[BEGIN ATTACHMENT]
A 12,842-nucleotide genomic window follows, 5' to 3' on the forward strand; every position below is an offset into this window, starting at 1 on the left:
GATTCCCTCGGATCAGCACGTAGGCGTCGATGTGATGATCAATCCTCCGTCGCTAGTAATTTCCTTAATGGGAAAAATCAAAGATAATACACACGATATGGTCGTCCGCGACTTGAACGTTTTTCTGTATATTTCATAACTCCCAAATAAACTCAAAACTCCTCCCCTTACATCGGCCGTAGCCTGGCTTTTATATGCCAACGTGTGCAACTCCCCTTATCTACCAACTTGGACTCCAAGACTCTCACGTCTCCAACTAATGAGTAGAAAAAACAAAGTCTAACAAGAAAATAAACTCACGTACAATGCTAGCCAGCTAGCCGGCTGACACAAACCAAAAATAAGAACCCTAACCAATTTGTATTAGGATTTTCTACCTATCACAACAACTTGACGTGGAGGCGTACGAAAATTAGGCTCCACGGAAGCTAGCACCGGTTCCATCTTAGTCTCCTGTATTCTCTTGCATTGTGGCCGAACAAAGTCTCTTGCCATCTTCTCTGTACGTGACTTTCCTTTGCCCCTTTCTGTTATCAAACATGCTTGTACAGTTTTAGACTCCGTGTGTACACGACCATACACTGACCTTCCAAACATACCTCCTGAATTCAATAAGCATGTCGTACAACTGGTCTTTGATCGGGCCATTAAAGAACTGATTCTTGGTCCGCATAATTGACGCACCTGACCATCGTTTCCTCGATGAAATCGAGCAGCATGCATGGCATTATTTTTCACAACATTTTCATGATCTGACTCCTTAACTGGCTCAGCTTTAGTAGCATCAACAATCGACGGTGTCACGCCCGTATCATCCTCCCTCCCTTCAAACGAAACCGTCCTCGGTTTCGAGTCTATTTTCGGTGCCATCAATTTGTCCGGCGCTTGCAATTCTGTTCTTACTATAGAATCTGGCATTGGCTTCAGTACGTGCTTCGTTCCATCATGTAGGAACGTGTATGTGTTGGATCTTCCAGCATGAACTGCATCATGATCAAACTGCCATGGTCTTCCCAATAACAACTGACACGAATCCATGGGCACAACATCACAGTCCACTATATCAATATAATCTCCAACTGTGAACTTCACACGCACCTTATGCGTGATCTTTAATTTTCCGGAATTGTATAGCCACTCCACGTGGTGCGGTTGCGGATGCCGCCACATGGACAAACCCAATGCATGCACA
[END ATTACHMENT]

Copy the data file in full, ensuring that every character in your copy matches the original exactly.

A 12,842-nucleotide genomic window follows, 5' to 3' on the forward strand; every position below is an offset into this window, starting at 1 on the left:
GATTCCCTCGGATCAGCACGTAGGCGTCGATGTGATGATCAATCCTCCGTCGCTAGTAATTTCCTTAATGGGAAAAATCAAAGATAATACACACGATATGGTCGTCCGCGACTTGAACGTTTTTCTGTATATTTCATAACTCCCAAATAAACTCAAAACTCCTCCCCTTACATCGGCCGTAGCCTGGCTTTTATATGCCAACGTGTGCAACTCCCCTTATCTACCAACTTGGACTCCAAGACTCTCACGTCTCCAACTAATGAGTAGAAAAAACAAAGTCTAACAAGAAAATAAACTCACGTACAATGCTAGCCAGCTAGCCGGCTGACACAAACCAAAAATAAGAACCCTAACCAATTTGTATTAGGATTTTCTACCTATCACAACAACTTGACGTGGAGGCGTACGAAAATTAGGCTCCACGGAAGCTAGCACCGGTTCCATCTTAGTCTCCTGTATTCTCTTGCATTGTGGCCGAACAAAGTCTCTTGCCATCTTCTCTGTACGTGACTTTCCTTTGCCCCTTTCTGTTATCAAACATGCTTGTACAGTTTTAGACTCCGTGTGTACACGACCATACACTGACCTTCCAAACATACCTCCTGAATTCAATAAGCATGTCGTACAACTGGTCTTTGATCGGGCCATTAAAGAACTGATTCTTGGTCCGCATAATTGACGCACCTGACCATCGTTTCCTCGATGAAATCGAGCAGCATGCATGGCATTATTTTTCACAACATTTTCATGATCTGACTCCTTAACTGGCTCAGCTTTAGTAGCATCAACAATCGACGGTGTCACGCCCGTATCATCCTCCCTCCCTTCAAACGAAACCGTCCTCGGTTTCGAGTCTATTTTCGGTGCCATCAATTTGTCCGGCGCTTGCAATTCTGTTCTTACTATAGAATCTGGCATTGGCTTCAGTACGTGCTTCGTTCCATCATGTAGGAACGTGTATGTGTTGGATCTTCCAGCATGAACTGCATCATGATCAAACTGCCATGGTCTTCCCAATAACAACTGACACGAATCCATGGGCACAACATCACAGTCCACTATATCAATATAATCTCCAACTGTGAACTTCACACGCACCTTATGCGTGATCTTTAATTTTCCGGAATTGTATAGCCACTCCACGTGGTGCGGTTGCGGATGCCGCCACATGGACAAACCCAATGCATGCACA